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Neutron

Experienced Member
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About Neutron

  • Rank
    Advanced Member
  • Birthday 09/06/1963
  1. Neutron

    media both side

    Seemed pretty reasonable to me, there was an introductory segment showing what's going on with some brief soundbites from the protestors, then a longer chat with one representative from each side. The interview was pretty softball for both sides, but then again it was for an audience not familiar with thai politics. I also can't think of a developed country where the courts have played such an active and partisan role in deciding the government. The idea that Thai people don't know what democracy is, or aren't ready for it, is just elitist poppycock. India which is vastly larger, and poorer than Thailand has sustained a multiparty democracy for 60 years, with many peaceful transitions of power. Whoever you believe the reds represent, they represent the side that has repeated won elections, and has been shafted out of the chance to govern. Actually I think the protests are a healthy part of development of democracy in Thailand. Both sides have demonstrated that they can make the country ungovernable if pushed too far, and hopefully both sides will learn to be more respectful of the other side when they are in power.
  2. The red shirts understand very well what democracy means: it means government by the elected representatives of the people, not just those representatives whom the army, or anyone else, find acceptable. They also understand that poor people don't get anything they don't fight for. I for one am very proud of their perseverance, fortitude and good humor in difficult circumstances. In developed counties, everyone's vote counts. That includes the farmers, garbage collectors, cleaners, taxi drivers etc. If Thailand is to progress, the elite need to accept this, and the army need to get out of politics. Neither of these things will happen without someone standing up to them. Unfortunately this usually means a certain amount of violence and bloodshed. The price for this has been much higher in many other countries, let's hope no more lives have to be payed here. I like Mr Abasit, but my vote doesn't count, and yours shouldn't count for any more than someone wearing a red shirt, so he should get himself properly elected.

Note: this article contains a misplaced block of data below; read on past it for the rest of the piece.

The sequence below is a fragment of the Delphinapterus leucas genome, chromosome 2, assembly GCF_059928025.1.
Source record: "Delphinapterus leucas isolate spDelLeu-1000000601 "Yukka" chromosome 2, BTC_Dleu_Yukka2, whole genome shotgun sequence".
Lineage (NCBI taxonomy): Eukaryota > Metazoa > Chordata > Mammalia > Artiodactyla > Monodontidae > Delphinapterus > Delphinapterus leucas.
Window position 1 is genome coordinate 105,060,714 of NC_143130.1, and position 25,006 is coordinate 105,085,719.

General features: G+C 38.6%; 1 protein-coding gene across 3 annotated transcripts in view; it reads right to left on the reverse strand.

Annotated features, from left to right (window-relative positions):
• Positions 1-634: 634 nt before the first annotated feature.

3. I send the guy a pm. Could do with the exercise
  4. Neutron

    Why?

    89.4% of all statistics are made up
  5. Ban Kra jao is a pleasant underdeveloped area not to bar from the city center. It's the area enclosed by the big river bend where it almost loops back on itself. You can also cycle round the ancient city in Samut Pragan, a trip I keep meaning to make
  6. I read about a scam baiter once who make the scammer get a huge tatoo. I'm sure if her feelings for you are sincere, she'd be happy to get one too.
  7. If everyone is beautiful, then the word has no meaning.
  8. Well I suppose for most of us, this will make the city a pleasanter place, but it's hard not to feel sorry for these people, and wonder what will become of them. I doubt either their gang bosses, or the Cambodian government will do anything for their welfare. I was in Seam Reap at the weekend, and compared to the tourist areas of Bangkok, there were relatively few beggars. I guess that might be about to change.
  9. So what's the good going to be like on Virgin Galactic. Hope they clear it all away before zero G kicks in
  10. Neutron

    Mr.Bean & Zapatero

    Fear not. it's just Johnny English in disguise.
  11. May be all I need, but still can't find any
  12. Nice pictures. Very jealous, want to go skiing again
  13. Neutron

    Hey Hey!

    I wish for world peace, and to be a little thinner.
  14. Looks like it was fun.
  15. Neutron

    Oh... Avatar !

    Just saw it tonight. Effects were impressive, but the story was way too black and white for my liking. I'd give it 4 out of 5
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